Ramsey Russell: If you look at natural forested wetlands—and I know there’s some WMAs that have a lot of that here—the river jumps out of the bank. It comes and it goes. You’ve got wet years, you’ve got dry years. The flood duration varies, and, all of a sudden, you put a levee around it. Now you’ve got man induced flooding, plus or minus what the beavers or structure failures or anything else that runs the water off, plus the river jumping out and everything else. It’s like a whole other layer. Nonetheless, what I’m trying to say is, it’s artificial management. We try to mimic the natural cycle, but it’s artificial management. Now we’ve got the biological side, the forest management, relative to the trees and resources. But also we’ve got public use coming in. They’re voters, so we’ve got politicians becoming involved. Now, I’m jumping here, guys, I’m leaping along, but it’s not just biology. Now we’ve got this whole personal element pulled into it. Just so these guys listening, who may or may not know what we’re talking about— I’m a forester. You’re a wildlife biologist. What changes were the resource personnel beginning to see, out in those GTRs, that concerned them?
Luke Naylor: Yeah, so it’s stuff that happens where—most of the time—duck hunters going out sixty days of the season, in the winter, typically don’t notice. It’s gradual changes. Sometimes more rapid, but gradual changes in forest composition and in tree health. You start to see areas that had a lot of red oaks in them— willow oaks and Nuttall oaks are our primary red oaks we’ve gotten in these GTRs. That’s what mallards like. You got water oak, cherry bark, and some high ridges and things, but less common. So you’ve got, primarily, those two species. They’re the big duck food producing trees, and they are also just—I guess unfortunately, in this case—happen to be the ones that can take less water. So overcup oak—which produces an acorn that we hear a lot about from the public when they go out there and look at a particular area. It’s flooded, and they see acorns floating all over the place. You hear plenty of comments about how, “Man, this must be great for ducks. Look at all these acorns out here.” And all of those floating acorns aren’t worth a flip for ducks. They’re either an overcup, that 80% to 90% of them can’t even fit in their mouth, or they’re a non-viable red oak corn.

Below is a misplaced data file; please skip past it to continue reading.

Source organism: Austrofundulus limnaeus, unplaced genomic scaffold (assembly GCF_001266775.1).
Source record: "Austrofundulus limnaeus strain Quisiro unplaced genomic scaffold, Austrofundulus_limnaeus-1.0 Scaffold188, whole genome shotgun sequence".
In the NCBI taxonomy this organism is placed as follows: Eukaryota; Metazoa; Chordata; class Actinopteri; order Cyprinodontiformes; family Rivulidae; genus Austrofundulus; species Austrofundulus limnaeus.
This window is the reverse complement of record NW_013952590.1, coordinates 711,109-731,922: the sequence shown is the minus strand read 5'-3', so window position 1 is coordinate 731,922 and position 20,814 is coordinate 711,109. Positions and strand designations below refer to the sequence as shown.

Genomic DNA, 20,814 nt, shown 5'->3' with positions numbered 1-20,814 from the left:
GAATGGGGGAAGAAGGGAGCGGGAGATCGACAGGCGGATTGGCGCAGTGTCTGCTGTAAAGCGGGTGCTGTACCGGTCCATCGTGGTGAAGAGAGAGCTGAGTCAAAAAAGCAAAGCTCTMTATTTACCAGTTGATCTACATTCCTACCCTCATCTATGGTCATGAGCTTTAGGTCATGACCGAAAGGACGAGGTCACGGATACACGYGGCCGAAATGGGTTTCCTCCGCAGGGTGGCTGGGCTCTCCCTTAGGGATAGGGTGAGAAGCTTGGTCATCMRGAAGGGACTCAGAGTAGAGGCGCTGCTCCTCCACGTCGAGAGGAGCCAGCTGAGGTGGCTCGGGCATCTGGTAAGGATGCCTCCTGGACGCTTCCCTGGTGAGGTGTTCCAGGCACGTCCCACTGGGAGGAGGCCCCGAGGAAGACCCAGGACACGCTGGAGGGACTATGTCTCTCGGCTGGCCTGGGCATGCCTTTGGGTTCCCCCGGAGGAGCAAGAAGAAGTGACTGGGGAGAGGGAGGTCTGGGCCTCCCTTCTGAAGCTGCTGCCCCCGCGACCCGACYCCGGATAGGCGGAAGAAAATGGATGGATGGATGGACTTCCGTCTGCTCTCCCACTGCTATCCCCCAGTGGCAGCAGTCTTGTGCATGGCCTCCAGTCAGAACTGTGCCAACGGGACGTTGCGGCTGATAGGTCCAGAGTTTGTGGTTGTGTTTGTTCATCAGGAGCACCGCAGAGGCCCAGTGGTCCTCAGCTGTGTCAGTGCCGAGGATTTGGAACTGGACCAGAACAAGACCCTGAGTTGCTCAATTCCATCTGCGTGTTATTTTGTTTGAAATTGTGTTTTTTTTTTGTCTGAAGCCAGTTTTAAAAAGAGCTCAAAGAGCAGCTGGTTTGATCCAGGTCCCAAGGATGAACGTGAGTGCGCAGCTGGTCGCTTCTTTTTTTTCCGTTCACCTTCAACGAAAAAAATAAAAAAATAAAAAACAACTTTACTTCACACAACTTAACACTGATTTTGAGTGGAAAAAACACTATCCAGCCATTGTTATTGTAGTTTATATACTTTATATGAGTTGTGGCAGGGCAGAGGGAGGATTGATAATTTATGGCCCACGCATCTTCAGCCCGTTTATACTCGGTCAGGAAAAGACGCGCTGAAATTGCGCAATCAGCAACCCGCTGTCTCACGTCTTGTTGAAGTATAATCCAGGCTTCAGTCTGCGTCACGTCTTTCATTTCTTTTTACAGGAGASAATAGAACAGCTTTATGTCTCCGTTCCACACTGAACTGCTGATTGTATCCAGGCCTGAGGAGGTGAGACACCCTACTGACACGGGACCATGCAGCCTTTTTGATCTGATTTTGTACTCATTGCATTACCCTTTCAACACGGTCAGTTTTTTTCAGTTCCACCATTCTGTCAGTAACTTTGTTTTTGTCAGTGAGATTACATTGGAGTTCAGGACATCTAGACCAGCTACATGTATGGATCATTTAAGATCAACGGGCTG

Ramsey Russell: Right. If it’s red oak, and it’s floating, you’ve got a problem.
Luke Naylor: So you’ve got to dig your hand under the water, dig in that leaf litter, to find any kind of duck food. So all of that was shifting. These red oaks are dying, being replaced by overcup oaks, but that happens really gradually. People start to see windthrow trees. An entire willow oak tree falling over, what’s left of the root wad attached. It’s easy to think, “Well, man. How could you not notice that?” But you go by—
Ramsey Russell: Because trees don’t grow like tomato plants.
Luke Naylor: No, and trees fall over. They do. That just happens naturally.
Bottomland hardwood forest management and natural habitat dynamics
Ramsey Russell: It’s what they call gap-phase regeneration. We throw out things like overcup acorns which, historically, grow down in the lowest place on the floodplain. Then you’ve got cherrybark oak, at the opposite end of the spectrum, that grows on the highest part of the floodplain. In between, you’ve got your willow oaks, your water oaks, and your Nuttalls. By artificially putting water onto these areas and holding it for longer periods of times, more consecutive years in a row, the plant community begins to respond. Even though it may, topographically, be in higher elevation, it’s behaving or performing like a lower elevation. So you start getting those lower-quality species growing in there.
Luke Naylor: Exactly. We talk about it as, you’re essentially moving overcups up the hill and pushing the red oaks way up. You’re kind of removing them.